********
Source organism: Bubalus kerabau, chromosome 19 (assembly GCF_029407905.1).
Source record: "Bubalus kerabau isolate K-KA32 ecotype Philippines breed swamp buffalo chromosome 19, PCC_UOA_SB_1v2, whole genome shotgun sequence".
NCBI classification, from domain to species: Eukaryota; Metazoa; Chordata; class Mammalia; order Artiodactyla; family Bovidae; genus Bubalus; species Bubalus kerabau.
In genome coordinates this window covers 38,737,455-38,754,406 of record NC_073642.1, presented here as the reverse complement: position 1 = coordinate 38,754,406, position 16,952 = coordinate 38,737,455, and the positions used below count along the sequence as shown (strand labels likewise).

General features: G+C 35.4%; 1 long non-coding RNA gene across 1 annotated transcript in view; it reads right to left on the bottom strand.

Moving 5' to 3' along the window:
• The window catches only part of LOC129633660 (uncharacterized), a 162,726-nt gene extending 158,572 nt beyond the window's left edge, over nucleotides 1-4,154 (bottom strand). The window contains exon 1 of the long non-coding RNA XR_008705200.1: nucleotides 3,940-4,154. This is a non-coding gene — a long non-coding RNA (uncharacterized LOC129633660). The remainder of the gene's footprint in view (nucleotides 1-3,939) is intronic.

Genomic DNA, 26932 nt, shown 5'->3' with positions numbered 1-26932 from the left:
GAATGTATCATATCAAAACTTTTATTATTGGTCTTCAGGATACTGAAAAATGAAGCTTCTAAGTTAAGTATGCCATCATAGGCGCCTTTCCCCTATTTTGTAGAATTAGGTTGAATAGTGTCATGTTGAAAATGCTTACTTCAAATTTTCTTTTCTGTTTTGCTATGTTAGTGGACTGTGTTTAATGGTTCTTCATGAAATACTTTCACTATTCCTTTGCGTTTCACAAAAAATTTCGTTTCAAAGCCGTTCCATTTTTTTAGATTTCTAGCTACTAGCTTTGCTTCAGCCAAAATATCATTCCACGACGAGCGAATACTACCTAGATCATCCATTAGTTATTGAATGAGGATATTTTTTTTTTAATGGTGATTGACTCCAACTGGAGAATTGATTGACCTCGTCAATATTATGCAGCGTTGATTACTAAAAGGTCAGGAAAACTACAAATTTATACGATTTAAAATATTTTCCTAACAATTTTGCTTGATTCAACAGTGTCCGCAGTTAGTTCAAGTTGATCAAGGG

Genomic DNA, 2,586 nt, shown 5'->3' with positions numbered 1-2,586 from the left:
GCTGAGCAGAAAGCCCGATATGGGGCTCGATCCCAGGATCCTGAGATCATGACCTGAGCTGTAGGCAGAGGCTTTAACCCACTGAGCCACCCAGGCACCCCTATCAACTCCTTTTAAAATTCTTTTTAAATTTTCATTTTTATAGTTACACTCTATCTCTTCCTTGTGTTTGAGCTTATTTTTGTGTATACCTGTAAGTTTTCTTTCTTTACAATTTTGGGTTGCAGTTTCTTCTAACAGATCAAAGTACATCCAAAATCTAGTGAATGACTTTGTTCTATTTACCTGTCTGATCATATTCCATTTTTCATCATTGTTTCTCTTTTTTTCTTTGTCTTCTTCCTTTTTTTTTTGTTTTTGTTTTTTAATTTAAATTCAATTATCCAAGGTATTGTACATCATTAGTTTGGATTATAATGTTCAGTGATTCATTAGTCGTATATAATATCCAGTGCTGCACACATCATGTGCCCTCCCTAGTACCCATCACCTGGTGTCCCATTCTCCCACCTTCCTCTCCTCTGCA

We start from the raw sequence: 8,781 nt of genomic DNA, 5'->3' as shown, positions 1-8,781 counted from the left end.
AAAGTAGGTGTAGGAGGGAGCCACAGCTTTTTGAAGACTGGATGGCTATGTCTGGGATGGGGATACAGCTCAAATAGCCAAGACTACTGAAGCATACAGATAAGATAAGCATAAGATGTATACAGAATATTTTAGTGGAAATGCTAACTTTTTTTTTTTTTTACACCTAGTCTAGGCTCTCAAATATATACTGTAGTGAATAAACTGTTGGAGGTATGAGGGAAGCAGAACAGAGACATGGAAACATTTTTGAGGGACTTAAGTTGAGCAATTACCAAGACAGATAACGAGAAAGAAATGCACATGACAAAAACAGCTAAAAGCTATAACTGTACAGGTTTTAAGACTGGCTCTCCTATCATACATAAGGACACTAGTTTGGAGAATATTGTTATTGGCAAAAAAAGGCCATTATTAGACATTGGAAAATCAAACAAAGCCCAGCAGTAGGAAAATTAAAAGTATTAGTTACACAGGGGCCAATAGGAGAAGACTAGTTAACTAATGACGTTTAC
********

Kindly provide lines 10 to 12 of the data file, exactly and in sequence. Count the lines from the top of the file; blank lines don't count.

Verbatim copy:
Genomic DNA, 2,586 nt, shown 5'->3' with positions numbered 1-2,586 from the left:
GCTGAGCAGAAAGCCCGATATGGGGCTCGATCCCAGGATCCTGAGATCATGACCTGAGCTGTAGGCAGAGGCTTTAACCCACTGAGCCACCCAGGCACCCCTATCAACTCCTTTTAAAATTCTTTTTAAATTTTCATTTTTATAGTTACACTCTATCTCTTCCTTGTGTTTGAGCTTATTTTTGTGTATACCTGTAAGTTTTCTTTCTTTACAATTTTGGGTTGCAGTTTCTTCTAACAGATCAAAGTACATCCAAAATCTAGTGAATGACTTTGTTCTATTTACCTGTCTGATCATATTCCATTTTTCATCATTGTTTCTCTTTTTTTCTTTGTCTTCTTCCTTTTTTTTTTGTTTTTGTTTTTTAATTTAAATTCAATTATCCAAGGTATTGTACATCATTAGTTTGGATTATAATGTTCAGTGATTCATTAGTCGTATATAATATCCAGTGCTGCACACATCATGTGCCCTCCCTAGTACCCATCACCTGGTGTCCCATTCTCCCACCTTCCTCTCCTCTGCA

We start from the raw sequence: 8,781 nt of genomic DNA, 5'->3' as shown, positions 1-8,781 counted from the left end.